I got out of my meeting at London Bridge and overcast had turned into monsoon with gales. I did try going out in it, but it’s very hard to see where you’re going with a river of rainwater running across your eyeballs so I rapidly decided to abandon the rest of the day and headed back underground to return to Waterloo. By the time I surfaced again the rain had abated, though not the wind, and my day was back on.
Returning to my original plan I jumped on a bus to Kennington. TfL are proudly proclaiming how much work they’re putting into making bus stops accessible. Sadly the stop in Kennington is one of those with a double kerb which has so far proved too difficult or expensive to fix. This makes it somewhat of a lottery as to whether the ramp will work, can the driver get the bus to raise up on it’s haunches, like a cheapskate football fan peaking over the wall to watch the game? Fortunately for me my luck was in. Maybe I should have bought a lottery ticket.
My stay in Kennington lasted longer than expected. I had planned to head home via Vauxhall, but the prospect of trying to board a packed rush hour commuter train just seemed like an unnecessary unpleasantness. It’s not like, as a wheelchair user, I can just squeeze in at the doorway. First there’s the fight with impatient boarders unwilling to wait while the wrangler puts the ramp down, followed by the crush as I create a wheelchair sized space where there is really no way to make one without someone getting hurt.
I opted instead to bus it back to Waterloo where I could at least be first on the train. It seems to be happening more and more that two buggies were already on the bus. Whilst one mother willingly and cheerfully got off the bus to make way, for which I thanked her, the other mother studiously ignored me. After I got on she twigged that she’d have to move before the bus would go anywhere. I slid into the space and she squeezed her buggy, barely, in behind me, only to get off at the next stop. I really felt for the other mum, waiting in the cold and a gale for the next bus.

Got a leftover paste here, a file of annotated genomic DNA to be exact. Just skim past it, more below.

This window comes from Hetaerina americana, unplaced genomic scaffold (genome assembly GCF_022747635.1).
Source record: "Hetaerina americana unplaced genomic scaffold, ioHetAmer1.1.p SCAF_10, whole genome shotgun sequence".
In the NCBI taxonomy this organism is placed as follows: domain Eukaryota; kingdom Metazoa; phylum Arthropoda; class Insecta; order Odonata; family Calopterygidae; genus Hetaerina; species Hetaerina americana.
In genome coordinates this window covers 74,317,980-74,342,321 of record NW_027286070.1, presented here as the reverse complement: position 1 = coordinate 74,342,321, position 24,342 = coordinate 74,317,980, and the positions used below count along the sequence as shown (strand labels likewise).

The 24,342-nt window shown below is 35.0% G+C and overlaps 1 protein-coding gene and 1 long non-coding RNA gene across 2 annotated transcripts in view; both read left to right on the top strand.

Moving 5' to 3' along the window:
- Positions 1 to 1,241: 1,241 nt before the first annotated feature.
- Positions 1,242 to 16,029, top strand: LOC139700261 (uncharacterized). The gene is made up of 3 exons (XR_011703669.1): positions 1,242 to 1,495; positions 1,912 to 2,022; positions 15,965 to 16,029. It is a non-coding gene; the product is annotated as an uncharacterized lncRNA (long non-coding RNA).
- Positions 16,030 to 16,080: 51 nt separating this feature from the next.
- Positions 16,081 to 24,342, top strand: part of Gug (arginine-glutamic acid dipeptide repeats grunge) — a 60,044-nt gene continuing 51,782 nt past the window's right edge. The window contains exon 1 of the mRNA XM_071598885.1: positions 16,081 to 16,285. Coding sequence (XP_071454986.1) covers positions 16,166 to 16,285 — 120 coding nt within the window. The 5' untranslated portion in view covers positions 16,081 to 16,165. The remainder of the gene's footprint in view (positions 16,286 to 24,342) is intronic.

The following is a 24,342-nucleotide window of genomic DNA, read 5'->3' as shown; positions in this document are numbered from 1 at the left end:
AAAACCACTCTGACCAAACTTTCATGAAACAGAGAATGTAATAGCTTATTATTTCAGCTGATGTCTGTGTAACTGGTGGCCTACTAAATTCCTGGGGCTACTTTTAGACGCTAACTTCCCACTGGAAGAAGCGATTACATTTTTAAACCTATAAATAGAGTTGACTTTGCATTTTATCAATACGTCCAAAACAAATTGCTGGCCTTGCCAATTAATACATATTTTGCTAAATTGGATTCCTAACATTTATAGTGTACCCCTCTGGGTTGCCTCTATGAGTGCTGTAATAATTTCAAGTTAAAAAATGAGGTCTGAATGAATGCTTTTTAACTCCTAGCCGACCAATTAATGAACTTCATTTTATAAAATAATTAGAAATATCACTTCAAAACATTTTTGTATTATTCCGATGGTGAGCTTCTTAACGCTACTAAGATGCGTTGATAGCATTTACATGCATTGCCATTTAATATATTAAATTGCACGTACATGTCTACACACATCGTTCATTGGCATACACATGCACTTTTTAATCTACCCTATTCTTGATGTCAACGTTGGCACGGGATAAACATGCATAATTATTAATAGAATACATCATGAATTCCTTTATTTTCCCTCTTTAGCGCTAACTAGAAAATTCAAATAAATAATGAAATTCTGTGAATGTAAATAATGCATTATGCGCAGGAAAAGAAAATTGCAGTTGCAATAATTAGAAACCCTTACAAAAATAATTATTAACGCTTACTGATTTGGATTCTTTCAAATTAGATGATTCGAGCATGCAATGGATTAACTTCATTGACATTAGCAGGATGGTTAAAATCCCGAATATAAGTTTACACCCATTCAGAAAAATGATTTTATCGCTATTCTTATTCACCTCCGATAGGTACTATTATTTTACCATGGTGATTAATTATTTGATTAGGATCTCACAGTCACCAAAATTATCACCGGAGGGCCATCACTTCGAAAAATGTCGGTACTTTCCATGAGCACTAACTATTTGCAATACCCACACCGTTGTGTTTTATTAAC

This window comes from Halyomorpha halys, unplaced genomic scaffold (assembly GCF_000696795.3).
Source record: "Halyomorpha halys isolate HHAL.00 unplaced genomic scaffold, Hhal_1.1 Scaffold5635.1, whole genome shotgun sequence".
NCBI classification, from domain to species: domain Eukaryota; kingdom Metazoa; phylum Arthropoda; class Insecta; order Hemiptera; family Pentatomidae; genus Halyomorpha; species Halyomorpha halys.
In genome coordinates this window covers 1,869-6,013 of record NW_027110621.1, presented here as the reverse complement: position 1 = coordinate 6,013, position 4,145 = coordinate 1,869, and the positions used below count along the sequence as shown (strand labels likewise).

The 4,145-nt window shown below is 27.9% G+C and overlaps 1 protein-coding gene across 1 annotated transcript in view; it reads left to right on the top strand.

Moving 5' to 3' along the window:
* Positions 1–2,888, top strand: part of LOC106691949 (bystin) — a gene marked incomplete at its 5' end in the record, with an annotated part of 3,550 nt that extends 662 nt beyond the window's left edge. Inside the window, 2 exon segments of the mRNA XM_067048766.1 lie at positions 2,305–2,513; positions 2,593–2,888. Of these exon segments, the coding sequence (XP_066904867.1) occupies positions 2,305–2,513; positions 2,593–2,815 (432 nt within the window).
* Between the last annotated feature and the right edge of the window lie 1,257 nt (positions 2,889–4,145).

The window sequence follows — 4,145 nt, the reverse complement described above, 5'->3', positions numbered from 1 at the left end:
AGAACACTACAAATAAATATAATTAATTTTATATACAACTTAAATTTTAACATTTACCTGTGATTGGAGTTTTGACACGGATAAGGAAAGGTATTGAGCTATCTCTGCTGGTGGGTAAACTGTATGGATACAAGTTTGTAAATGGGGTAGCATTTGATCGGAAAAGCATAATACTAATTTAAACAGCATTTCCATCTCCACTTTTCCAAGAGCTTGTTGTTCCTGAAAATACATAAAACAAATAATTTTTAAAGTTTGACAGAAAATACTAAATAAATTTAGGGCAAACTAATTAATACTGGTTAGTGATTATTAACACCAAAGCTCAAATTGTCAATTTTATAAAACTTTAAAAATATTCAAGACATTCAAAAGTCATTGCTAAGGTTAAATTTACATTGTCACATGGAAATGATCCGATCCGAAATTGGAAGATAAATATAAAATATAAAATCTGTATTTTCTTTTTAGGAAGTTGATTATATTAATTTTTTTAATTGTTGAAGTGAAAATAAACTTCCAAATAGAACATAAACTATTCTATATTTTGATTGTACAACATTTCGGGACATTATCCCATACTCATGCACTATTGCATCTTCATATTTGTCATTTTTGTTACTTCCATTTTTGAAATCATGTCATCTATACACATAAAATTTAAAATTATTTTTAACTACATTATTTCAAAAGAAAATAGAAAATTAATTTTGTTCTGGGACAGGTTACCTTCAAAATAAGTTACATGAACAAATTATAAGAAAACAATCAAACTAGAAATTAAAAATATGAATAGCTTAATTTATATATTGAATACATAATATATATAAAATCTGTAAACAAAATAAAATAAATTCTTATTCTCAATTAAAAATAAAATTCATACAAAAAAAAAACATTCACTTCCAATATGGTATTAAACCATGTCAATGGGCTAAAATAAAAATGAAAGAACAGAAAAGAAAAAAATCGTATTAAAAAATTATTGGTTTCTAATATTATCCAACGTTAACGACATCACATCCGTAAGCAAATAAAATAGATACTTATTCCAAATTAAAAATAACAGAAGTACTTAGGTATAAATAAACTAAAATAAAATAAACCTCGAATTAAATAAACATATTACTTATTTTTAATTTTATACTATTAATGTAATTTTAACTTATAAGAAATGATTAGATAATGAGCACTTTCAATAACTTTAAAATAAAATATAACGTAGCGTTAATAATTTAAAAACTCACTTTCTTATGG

I felt vindicated in deciding to head to Waterloo. The plan worked perfectly. I boarded an empty train which filled up rapidly. The ramp wrangler was really helpful and friendly, as they always are at Waterloo, but for whatever reason the message that I was on the train didn’t reach Richmond. As increasingly happens I needed someone to remind the guard that I needed to get off, so he could fetch the ramp. It’s fortunate I so rarely travel alone or many fewer of my trips would end successfully.
So today was, like most of my trips seem to be of late, rather meandering and, as they always have been, full of things worth a mention, for good or bad reasons. This makes for rather overly long blogs and leaves me with a real dilemma. How on earth do I find time to write everything up. Maybe I should go out less!